Well that didn’t take long.
A day after United eliminated their award charts and was praised for eliminating the close-in fee as promised and retaining saver awards, United has added their first stealthy devaluation.
Many people were happy when United announced that they would eliminate their close-in award fee, but I posted back in April that I thought it would be devastating. That’s why I was surprised yesterday when it was eliminated without mileage rates going up.
But United has now added mileage surcharges onto close-in awards. That means they deceived us about partner awards not going up in cost and about the fee for close-in awards being eliminated.
For now the damage isn’t too bad, certainly nothing like what Delta does with close-in awards.
Non-elite members may prefer the new structure to the old one, as the extra 1,500-3,500 miles charged for close-in tickets is less than paying a $75 fee. However the $75 fee only applied once for round-trip tickets, while the 1,500-3,500 mile fee applies to each direction. Plus the new close-in surcharge applies to flights up to 29 days in advance as opposed to 21 days in advance.
But for higher tier elite members and United club cardholders, this represents a major devaluation as they weren’t subject to the close-in fee. It’s yet another kick in the teeth to elites after announcing the increase in spending required to earn status.
These surcharges aren’t official, they’re just what I found through searching several routes. I’m guessing that this is just a test run and that we’ll see these change in the future. My worry is that these surcharges will seem low compared to what may be introduced down the line.
I guess the good news here is that United isn’t charging Delta like rates for one-way or last minute awards. For now…
Below is what you can expect to pay in mileage above the normal saver award fees that can be found in their deleted award charts that can be seen here.
Surcharge of 2,500-3,000 miles for flights within 7 days from the day of booking.
Surcharge of 2,000-2,500 miles for flights between 8 days and 25 days from the day of booking.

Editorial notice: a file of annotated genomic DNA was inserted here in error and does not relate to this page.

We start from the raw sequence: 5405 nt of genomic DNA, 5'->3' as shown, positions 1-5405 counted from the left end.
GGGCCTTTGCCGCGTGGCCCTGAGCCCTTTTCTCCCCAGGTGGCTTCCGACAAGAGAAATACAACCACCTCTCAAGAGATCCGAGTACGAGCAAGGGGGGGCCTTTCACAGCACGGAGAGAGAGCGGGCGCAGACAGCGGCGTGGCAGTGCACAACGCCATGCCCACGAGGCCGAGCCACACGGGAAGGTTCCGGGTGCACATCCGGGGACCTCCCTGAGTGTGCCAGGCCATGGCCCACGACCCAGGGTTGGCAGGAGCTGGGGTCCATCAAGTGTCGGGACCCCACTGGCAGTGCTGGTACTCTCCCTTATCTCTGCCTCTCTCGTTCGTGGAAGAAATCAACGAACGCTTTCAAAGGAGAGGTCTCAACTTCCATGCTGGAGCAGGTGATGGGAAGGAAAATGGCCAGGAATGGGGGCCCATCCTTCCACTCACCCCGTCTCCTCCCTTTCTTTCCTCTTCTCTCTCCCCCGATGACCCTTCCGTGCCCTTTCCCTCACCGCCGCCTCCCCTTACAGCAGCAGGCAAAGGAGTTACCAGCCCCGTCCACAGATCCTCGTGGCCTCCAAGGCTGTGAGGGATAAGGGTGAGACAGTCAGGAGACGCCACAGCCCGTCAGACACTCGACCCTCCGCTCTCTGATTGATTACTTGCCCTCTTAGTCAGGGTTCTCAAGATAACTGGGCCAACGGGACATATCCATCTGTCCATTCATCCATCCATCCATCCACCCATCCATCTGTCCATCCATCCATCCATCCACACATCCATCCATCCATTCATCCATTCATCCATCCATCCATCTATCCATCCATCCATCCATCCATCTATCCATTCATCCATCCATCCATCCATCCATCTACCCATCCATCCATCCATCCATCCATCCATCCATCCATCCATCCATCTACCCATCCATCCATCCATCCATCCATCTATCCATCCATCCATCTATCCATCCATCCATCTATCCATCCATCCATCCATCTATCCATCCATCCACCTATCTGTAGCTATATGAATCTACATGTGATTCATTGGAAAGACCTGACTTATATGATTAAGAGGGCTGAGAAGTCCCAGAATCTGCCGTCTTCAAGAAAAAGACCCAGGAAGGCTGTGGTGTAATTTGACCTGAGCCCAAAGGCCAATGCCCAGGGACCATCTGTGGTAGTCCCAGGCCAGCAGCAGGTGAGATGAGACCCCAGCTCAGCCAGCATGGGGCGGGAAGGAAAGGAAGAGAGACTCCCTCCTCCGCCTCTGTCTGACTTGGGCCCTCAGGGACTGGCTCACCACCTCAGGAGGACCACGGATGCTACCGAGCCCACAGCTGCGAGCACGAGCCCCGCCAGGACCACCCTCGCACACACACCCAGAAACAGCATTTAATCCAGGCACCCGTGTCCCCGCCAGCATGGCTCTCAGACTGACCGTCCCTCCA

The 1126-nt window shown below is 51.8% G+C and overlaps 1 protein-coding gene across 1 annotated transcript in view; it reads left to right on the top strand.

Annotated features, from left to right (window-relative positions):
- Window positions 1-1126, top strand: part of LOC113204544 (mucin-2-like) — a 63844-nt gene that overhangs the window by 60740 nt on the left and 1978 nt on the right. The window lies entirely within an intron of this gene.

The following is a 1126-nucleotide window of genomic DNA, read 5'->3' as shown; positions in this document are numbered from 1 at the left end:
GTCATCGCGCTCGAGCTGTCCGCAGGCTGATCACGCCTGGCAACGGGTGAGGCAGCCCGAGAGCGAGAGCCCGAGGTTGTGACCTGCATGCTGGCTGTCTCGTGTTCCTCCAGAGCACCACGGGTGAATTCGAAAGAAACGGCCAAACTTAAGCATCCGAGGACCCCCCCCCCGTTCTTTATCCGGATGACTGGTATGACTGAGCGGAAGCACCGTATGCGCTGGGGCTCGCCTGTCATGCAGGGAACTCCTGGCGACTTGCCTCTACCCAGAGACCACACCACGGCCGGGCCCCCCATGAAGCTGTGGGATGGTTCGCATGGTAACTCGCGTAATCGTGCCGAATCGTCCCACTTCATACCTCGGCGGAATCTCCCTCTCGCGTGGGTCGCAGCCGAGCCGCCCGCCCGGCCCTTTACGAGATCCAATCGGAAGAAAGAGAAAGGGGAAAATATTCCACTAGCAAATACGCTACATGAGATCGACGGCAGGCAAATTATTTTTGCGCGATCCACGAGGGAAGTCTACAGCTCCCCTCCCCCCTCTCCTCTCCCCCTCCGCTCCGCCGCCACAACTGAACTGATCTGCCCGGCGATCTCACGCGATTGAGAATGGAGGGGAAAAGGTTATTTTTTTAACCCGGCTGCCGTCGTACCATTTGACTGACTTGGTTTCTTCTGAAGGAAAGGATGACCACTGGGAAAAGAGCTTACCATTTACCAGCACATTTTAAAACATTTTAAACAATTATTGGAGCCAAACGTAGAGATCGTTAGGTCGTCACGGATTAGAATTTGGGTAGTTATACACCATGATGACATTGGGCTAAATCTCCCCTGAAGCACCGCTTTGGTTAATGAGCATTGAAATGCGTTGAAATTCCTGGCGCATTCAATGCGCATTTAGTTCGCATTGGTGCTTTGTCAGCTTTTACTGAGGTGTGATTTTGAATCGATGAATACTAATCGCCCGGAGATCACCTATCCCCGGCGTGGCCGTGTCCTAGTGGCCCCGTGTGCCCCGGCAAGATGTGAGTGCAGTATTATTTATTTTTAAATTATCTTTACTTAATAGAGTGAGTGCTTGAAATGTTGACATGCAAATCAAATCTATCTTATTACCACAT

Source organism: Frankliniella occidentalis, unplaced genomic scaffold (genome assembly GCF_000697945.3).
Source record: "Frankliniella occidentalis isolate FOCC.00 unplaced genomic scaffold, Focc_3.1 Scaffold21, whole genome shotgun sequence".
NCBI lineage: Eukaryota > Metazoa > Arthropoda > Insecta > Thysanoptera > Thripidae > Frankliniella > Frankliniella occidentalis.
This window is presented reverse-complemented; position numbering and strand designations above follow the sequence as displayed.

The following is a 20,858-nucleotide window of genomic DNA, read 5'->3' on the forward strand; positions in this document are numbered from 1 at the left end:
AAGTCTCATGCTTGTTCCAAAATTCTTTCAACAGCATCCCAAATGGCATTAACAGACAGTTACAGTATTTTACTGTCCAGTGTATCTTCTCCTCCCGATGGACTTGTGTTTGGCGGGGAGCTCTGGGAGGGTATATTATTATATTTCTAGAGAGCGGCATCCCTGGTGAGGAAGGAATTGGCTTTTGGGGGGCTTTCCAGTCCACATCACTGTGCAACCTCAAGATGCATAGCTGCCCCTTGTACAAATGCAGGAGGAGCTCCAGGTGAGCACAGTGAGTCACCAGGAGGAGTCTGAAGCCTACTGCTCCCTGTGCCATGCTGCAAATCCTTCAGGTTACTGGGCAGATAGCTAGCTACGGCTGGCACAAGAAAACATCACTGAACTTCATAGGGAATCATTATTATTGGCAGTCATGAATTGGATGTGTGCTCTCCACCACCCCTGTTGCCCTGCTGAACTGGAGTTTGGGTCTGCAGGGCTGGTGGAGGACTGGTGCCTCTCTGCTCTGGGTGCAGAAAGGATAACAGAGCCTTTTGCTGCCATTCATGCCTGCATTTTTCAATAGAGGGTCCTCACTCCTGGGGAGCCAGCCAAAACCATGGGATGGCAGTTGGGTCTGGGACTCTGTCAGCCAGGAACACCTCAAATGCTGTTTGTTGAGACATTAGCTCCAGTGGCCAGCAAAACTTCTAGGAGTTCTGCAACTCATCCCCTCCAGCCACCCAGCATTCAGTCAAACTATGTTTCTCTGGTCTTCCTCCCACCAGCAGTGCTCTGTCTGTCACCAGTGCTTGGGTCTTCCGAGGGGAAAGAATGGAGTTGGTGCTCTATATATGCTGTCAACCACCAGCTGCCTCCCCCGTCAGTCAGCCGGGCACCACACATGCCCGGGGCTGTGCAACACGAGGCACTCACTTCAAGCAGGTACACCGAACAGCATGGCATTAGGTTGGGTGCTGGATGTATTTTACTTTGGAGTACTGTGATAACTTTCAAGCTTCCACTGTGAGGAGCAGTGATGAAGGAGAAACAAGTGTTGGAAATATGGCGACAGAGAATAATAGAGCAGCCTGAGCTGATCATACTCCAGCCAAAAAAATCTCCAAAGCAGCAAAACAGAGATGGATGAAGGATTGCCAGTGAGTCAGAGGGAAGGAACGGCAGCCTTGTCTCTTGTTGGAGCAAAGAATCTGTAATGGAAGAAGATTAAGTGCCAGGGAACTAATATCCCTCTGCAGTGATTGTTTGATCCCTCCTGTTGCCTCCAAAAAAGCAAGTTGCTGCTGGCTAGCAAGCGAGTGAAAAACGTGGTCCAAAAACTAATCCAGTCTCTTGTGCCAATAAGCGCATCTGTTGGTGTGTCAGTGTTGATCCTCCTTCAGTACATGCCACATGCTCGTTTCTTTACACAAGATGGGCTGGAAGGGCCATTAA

Surcharge of 1,500-2,000 miles for flights between 26 and 29 days from the day of booking.
United+Partner flight combos:
Surcharge of 500-1,000 miles on top of surcharge for United flights within 29 days from the day of booking.
Surcharge of 3,500 miles for flights within 29 days from the day of booking.
One thing I found in my research shows just how poorly this has been implemented.
If I search for a flight from Cleveland to Kansas City from November 19-December 18, the return flight will be hit with a 2,500 mile surcharge, even though it is more than 29 days in advance. That matches the same surcharge as the outbound flight:
If I search for a flight from Cleveland to Kansas City from December 15-18, the return flight will be hit with a 1,500 mile surcharge, even though it is more than 29 days in advance. That matches the same surcharge as the outbound flight:
If you just book a one-way ticket for the December 18th flight from Kansas City to Cleveland it can be purchased for just 10K miles, which is the “normal” saver award rate for short-haul flights under 700 miles in distance between the origin and destination airports:
The same logic applies to any round-trip flight where the outbound flight surcharge is higher than the return flight surcharge. The solution is fairly simple, just book your ticket as 2 one-ways in order to avoid the higher surcharge on your return flight.
Of course the surcharges can be avoided altogether if you use partner award miles.
That’s not a perfect solution as United cardholders and elites get much better award availability when using United miles. But it’s certainly worth looking into when you’re looking for an award ticket.
Let’s say someone wants to fly from Cleveland to NYC tomorrow. A paid last minute ticket would be a fortune:
Delta’s close-in mileage surcharges are beyond absurd:
American blocks nonstop close-in saver award space on many routes. Instead they have economy web specials for 8K miles available, but those can’t be booked by partner airlines, so you can’t avoid the $75 close-in fee unless you have elite status.
Before today United would charge 10K miles, plus a $75 close-in fee for non-elites.
Now they charge 12.5K miles with no close-in fee:
But as this isn’t an expanded availability award for cardholders, any United partner can book it.
That means you can transfer AMEX, Capital One, Citi, or Marriott points to Lifemiles, where they only charge 6,500 miles plus a $10 booking fee for flights under 500 miles in distance:
What do you make of United’s new close-in surcharge?